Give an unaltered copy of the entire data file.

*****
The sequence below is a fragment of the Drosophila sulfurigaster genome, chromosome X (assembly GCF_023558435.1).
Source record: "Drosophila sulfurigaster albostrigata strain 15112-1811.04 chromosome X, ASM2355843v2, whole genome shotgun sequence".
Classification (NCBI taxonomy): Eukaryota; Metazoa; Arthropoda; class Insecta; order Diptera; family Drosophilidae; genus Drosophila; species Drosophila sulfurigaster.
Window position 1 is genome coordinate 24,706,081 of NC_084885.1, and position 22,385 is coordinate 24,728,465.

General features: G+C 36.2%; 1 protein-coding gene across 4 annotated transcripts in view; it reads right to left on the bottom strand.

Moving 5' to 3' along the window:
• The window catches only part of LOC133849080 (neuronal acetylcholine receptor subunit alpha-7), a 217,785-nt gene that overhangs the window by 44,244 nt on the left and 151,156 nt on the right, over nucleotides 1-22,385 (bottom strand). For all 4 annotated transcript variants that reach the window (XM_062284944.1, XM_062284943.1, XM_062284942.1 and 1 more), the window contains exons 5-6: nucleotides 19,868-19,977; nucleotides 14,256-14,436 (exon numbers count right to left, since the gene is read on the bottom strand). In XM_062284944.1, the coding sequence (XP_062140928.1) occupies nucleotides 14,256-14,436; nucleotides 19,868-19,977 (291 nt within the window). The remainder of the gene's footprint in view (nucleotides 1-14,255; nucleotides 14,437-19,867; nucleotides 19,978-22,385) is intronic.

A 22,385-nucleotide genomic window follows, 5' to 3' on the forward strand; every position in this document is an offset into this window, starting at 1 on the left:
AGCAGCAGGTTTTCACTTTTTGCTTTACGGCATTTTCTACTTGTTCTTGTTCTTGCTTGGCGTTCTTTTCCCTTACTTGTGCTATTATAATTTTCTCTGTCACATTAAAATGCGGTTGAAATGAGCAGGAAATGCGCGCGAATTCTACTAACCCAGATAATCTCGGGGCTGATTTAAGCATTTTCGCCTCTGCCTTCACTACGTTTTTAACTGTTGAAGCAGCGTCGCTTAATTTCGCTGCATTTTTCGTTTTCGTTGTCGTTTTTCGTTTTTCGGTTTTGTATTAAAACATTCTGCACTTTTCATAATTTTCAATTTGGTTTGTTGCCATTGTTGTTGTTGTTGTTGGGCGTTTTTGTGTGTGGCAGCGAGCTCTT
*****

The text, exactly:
The sequence below is a fragment of the Drosophila sulfurigaster genome, chromosome X (assembly GCF_023558435.1).
Source record: "Drosophila sulfurigaster albostrigata strain 15112-1811.04 chromosome X, ASM2355843v2, whole genome shotgun sequence".
Classification (NCBI taxonomy): Eukaryota; Metazoa; Arthropoda; class Insecta; order Diptera; family Drosophilidae; genus Drosophila; species Drosophila sulfurigaster.
Window position 1 is genome coordinate 24,706,081 of NC_084885.1, and position 22,385 is coordinate 24,728,465.

General features: G+C 36.2%; 1 protein-coding gene across 4 annotated transcripts in view; it reads right to left on the bottom strand.

Moving 5' to 3' along the window:
• The window catches only part of LOC133849080 (neuronal acetylcholine receptor subunit alpha-7), a 217,785-nt gene that overhangs the window by 44,244 nt on the left and 151,156 nt on the right, over nucleotides 1-22,385 (bottom strand). For all 4 annotated transcript variants that reach the window (XM_062284944.1, XM_062284943.1, XM_062284942.1 and 1 more), the window contains exons 5-6: nucleotides 19,868-19,977; nucleotides 14,256-14,436 (exon numbers count right to left, since the gene is read on the bottom strand). In XM_062284944.1, the coding sequence (XP_062140928.1) occupies nucleotides 14,256-14,436; nucleotides 19,868-19,977 (291 nt within the window). The remainder of the gene's footprint in view (nucleotides 1-14,255; nucleotides 14,437-19,867; nucleotides 19,978-22,385) is intronic.

A 22,385-nucleotide genomic window follows, 5' to 3' on the forward strand; every position in this document is an offset into this window, starting at 1 on the left:
AGCAGCAGGTTTTCACTTTTTGCTTTACGGCATTTTCTACTTGTTCTTGTTCTTGCTTGGCGTTCTTTTCCCTTACTTGTGCTATTATAATTTTCTCTGTCACATTAAAATGCGGTTGAAATGAGCAGGAAATGCGCGCGAATTCTACTAACCCAGATAATCTCGGGGCTGATTTAAGCATTTTCGCCTCTGCCTTCACTACGTTTTTAACTGTTGAAGCAGCGTCGCTTAATTTCGCTGCATTTTTCGTTTTCGTTGTCGTTTTTCGTTTTTCGGTTTTGTATTAAAACATTCTGCACTTTTCATAATTTTCAATTTGGTTTGTTGCCATTGTTGTTGTTGTTGTTGGGCGTTTTTGTGTGTGGCAGCGAGCTCTT